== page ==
It took me a while (few months really) to become used to how to use a graphics tablet. Sure, it wasn't what I really wanted (which was one that had a screen and you actually could draw on it - not sure if it was a Wacom Cintiq back then... but maybe it was?), and yes it took getting used to. The main idea to understand was that you are actually looking at your computer monitor which is completely disconnected from when your hand(s) are placed in order to use the graphics tablet. This just feels wrong... unnatural... and alien. I'm being abducted!

I made it work though! I got used to working with this device for the most part (at that time). I still had to switch back over to using the mouse from time to time for very detailed work because I found that it was just too easy to move the cursor with the stylus and not very easy (or impossible) to keep it completely still yet still be able to tap the pad for a click or use the side button (right-click or double click) while keeping that cursor still! This was the one thing I still find challenging and the sole reason that for some things I still prefer using the mouse for instead. I don't know what the opinion or abilities of others are with these graphics tablets... but I'm still in training with my Use the force! skills.

So... did I ever buy a larger piece of equipment or one with a screen? Sadly... I still haven't taken that plunge. For one thing, I don't make any kind of art for money or to live off of. Its just something that I like to do, for fun, to continue to dream, to continue to imagine, always need to stretch those boundaries and abilities. Still to this day, I still window shop for a screen based drawing platform of some kind, hopefully with accuracy high enough to not make me mad of the purchase... yet I still haven't taken the plunge. And guess what? I'm still using that old Wacom Graphire 2! My art work (especially digital) has been off and on over the years but I am at the next junction point where I am looking forward to expanding yet once again into the digital realm and I have DamaiMikaz to thank for inspiration for getting me started into that... (Thank You Damai Mikaz!Huggle! Love ) by the way, what's the contest going to be about??? Wink/Razz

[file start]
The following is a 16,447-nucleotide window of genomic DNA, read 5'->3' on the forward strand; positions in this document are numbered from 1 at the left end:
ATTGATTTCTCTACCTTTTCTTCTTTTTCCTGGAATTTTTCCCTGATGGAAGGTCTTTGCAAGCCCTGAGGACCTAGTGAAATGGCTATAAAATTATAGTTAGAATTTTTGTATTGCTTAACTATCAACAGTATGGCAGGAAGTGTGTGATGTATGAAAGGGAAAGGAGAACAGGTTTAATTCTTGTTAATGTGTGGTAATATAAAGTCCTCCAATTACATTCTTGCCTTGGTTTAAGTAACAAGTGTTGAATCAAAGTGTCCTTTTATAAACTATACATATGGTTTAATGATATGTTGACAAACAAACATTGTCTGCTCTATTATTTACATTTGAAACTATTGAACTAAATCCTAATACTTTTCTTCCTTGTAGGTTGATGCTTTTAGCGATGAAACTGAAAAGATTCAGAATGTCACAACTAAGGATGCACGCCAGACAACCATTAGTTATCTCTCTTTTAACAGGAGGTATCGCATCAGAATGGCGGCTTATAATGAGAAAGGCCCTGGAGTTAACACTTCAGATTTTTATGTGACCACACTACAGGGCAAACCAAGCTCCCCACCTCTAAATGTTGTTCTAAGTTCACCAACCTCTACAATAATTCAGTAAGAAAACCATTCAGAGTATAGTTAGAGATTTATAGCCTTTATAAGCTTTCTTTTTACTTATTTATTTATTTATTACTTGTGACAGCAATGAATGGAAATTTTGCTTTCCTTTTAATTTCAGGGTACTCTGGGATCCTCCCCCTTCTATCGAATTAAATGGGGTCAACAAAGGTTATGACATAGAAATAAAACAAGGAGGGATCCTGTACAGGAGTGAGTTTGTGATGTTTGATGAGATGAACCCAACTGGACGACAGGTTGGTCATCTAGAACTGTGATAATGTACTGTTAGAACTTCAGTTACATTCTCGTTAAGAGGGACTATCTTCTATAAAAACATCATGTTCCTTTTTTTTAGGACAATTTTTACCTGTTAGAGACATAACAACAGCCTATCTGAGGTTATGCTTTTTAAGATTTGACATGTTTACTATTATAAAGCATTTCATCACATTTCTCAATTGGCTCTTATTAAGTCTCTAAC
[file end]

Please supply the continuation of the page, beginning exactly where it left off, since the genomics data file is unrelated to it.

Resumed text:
My Wacom as it is right now:…
lorreinegeralde Featured By Owner Sep 11, 2014  Hobbyist General Artist
And until now, I keep drawing with only a sometimes-okay-sometimes-not mouse.
Dark-Momento-Mori Featured By Owner Jun 23, 2014  Professional Digital Artist
This a really good point that I have to explain to my students all the time. A lot of them think that table will make them better.
My grade school students actually understand that the tool doesn't equal quality far fast than my high school students.

Those that do end up liking the tablet and wanting to continue using them at home will ask for where they could get one. All wanted a tablet with the live area of a piece of paper.
The brand I recommended is VisTablet. Their tablets with at least live area as a piece of paper, costs between $90- $200 and have at least 1000 levels of sensitivity to the pen. They aren't the most sturdy and sometimes disconnect, but for a first tablet they're pretty great.
LeahPlainAndTallish Featured By Owner Jun 21, 2014  Hobbyist Traditional Artist
I recently got a (admittedly crappy) tablet and was so horrified with it I boxed it back up and put it in the closet. I'm back to colouring with the mouse. I think it is always going to be xerox paper and ballpoint pens from the supermarket for me.
Whetsit-Tuya Featured By Owner Jun 2, 2014  Student Filmographer
"Anyhow. I got the tablet. Plugged it in. Installed drivers... and ended up utterly disappointed.
Unlike what I expected from all the great story's on the internet, my drawings didn't magically get all awesome. I wasn't able to get even close to the quality my work had on paper. And I had no freaking clue why.
I tried some more. Scribbled around in Photoshop a bit. But eventually ended up disappointed and put the tablet away for the next two years. And still having no clue what the hell I did wrong."

Weird, the first thing I drew with a tablet looked 5x better than anything I had drawn on paper and it did make me magically better, maybe it's the brand?
DamaiMikaz Featured By Owner Jun 4, 2014  Hobbyist Digital Artist
Nah... you might just have been less critical, or had more experience with real life painting